23 February 2023
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Fed minutes reaffirm hawkish stance

By Daniel Richards

The minutes of the Fed meeting ending 1 February showed that the Committee believed “ongoing increases” in the Fed Funds rate would be needed to bring inflation back down to 2%, even as inflation data and consumer spending had already started to slow. While most officials agreed that the pace of hikes should be reduced to 25bp, “a few” called for another 50bp hike to bring the Fed Funds rate into sufficiently restrictive territory. Over the last couple of weeks, James Bullard and Loretta Mester have said they favour 50bp increments but neither are voting members this year. The Committee agreed that monetary policy would need to remain restrictive for “some time”.

The recent run of strong activity data and upward revisions to the CPI occurred after the last meeting, and that some of the concerns in the FOMC around recession risks may have abated.  The FOMC will publish updated economic and interest rate projections at its March meeting. The market is currently pricing in a peak Fed Funds rate of 5.5% by the middle of this year and then easing in the fourth quarter to 5.25%.

The Reserve Bank of New Zealand raised its cash rate by 50bp to 4.75% as expected yesterday and kept its forecast of a peak cash rate of 5.5% this year, implying another 75bp of hikes.

Saudi Arabia has deposited USD 1bn in Yemen’s central bank to help support the currency, according to Bloomberg. Another USD 1bn deposit had been made in November 2022.

Key Economic Events and Data

14:00 Eurozone CPI (Jan final) forecast -0.2% m/m and 8.6% y/y

15:00 Turkey rate decision forecast -100bp to 8%

17:30 US Q4 GDP (second estimate) forecast 2.9% q/q annualised

17:30 US initial jobless claims (Feb 18) forecast 200k       

Fixed Income

  • Minutes from the FOMC’s early February meeting didn’t shift market perceptions on the outlook for rates in a meaningful way as the flow of economic data since the start of the month has cleared a path for additional rate hikes. Reaction in US Treasury markets was relatively muted with yields on the 2yr UST closing lower by about 3bps to 4.6933% while 10yr USTs also rallied with yields down 4bps to 3.9156%.
  • Market pricing continues to imply a cut in rates by Q4 which sets up more tension if the Fed carries out a string of additional, if smaller, hikes.
  • European bond markets closed relatively unchanged with a slight positive bias. Emerging market bonds had a mixed day though some managed to recover a bit of the prior day’s losses. South African 10yr yields fell 8bps to 11.268% along with rallies in emerging European bonds. Turkey 10yr bonds fell, however, with yields up 8bps at 10.28%.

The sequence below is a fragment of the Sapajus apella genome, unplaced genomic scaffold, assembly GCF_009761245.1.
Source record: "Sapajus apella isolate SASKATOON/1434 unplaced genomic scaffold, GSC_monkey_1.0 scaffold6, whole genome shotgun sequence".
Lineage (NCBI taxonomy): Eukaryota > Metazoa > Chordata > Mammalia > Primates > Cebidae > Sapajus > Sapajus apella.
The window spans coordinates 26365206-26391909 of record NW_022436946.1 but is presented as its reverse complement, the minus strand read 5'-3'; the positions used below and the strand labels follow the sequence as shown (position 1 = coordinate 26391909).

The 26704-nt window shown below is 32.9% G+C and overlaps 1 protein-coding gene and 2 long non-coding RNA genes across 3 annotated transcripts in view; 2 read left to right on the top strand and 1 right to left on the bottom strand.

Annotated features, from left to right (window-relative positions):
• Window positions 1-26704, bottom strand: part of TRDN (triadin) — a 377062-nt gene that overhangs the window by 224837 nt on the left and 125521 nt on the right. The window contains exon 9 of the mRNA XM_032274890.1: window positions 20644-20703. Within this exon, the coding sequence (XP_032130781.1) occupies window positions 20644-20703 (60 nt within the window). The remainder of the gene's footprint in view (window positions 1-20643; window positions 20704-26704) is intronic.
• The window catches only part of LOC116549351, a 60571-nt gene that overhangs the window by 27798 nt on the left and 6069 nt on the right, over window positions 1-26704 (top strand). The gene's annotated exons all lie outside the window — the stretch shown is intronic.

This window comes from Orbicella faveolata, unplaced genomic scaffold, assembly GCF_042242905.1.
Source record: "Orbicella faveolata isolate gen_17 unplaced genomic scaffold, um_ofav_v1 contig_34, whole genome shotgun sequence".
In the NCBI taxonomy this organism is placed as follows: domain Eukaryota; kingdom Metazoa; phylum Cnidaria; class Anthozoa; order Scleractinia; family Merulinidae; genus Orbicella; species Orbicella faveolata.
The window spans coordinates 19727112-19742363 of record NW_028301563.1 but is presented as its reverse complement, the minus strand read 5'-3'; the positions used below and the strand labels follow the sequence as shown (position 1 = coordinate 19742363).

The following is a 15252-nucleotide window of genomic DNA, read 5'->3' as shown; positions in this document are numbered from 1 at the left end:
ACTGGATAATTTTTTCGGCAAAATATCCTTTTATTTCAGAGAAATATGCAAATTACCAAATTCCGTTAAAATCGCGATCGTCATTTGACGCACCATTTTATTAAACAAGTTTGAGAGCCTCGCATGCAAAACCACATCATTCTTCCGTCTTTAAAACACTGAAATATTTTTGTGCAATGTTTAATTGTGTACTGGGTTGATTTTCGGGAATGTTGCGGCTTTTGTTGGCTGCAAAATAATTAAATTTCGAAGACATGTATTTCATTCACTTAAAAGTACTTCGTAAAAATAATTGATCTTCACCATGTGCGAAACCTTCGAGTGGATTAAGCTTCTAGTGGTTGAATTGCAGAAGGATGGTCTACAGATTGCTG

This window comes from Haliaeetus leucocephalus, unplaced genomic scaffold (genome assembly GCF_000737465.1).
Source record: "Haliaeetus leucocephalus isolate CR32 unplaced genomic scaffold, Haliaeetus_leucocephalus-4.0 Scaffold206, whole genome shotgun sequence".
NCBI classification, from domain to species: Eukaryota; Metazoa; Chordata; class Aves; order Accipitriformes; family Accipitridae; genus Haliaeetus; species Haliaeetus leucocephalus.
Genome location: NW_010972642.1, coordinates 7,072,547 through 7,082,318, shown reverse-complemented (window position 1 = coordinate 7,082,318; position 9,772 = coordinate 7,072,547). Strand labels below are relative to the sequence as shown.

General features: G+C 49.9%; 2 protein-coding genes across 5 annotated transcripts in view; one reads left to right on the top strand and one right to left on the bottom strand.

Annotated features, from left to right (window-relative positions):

• The central bank of Turkey sets policy today with market expectations for a 100bps cut in rates.    


  • The dollar rallied a second day running as the FOMC minutes showed that the Fed is still prepared to keep rates moving higher. EURUSD fell 0.4% to 1.0605 even as data in the Eurozone has also shown positive signs lately. GBPUSD fell 0.5% to 1.2046 while USDJPY dropped by 0.1% to 134.84 in favour of the yen. The yield on 10yr JGBs edged above the Bank of Japan’s target range as markets anticipate a shift in monetary policy when new governor Ueda takes control.
  • Commodity currencies all dropped along with an underlying move away from risk assets. USDCAD added 0.1% to 1.3522 while AUDUSD fell 0.7% to 0.6804 and NZDUSD dropped by almost 0.1% to 0.6218.


  • Global equity markets saw further losses yesterday, although they were not so pronounced as those on Tuesday. In the US, the NASDAQ managed to climb 0.1%, but both the S&P 500 (0.2%) and the Dow Jones (0.3%) ended the day lower as concerns around rate hikes remained to the fore.
  • It was a similar story earlier in the session in Europe where the DAX closed flat but the CAC dropped 0.1% and the FTSE 100 closed 0.6% lower. The composite STOXX 600 fell 0.3%.
  • Locally, the ADX lost 0.6% and the DFM 0.9%. The Tadawul ended down 1.0% while the EGX 30 and the Bist both lost 1.5%.


  • Oil prices came off sharply overnight with both Brent and WTI falling by nearly 3% to USD 80.60/b and USD 73.95/b respectively. That was the lowest close for both contracts since the start of February.
  • Data from the API showed a build in US stockpiles of about 10m bbl last week along with moderate gains in both gasoline and distillate inventories. Official data from the EIA will be released later today, one day later than usual thanks to a public holiday at the start of the week.  

Written By

Daniel Richards Senior Economist

Edward Bell Head of Market Economics

Khatija Haque Head of Research & Chief Economist

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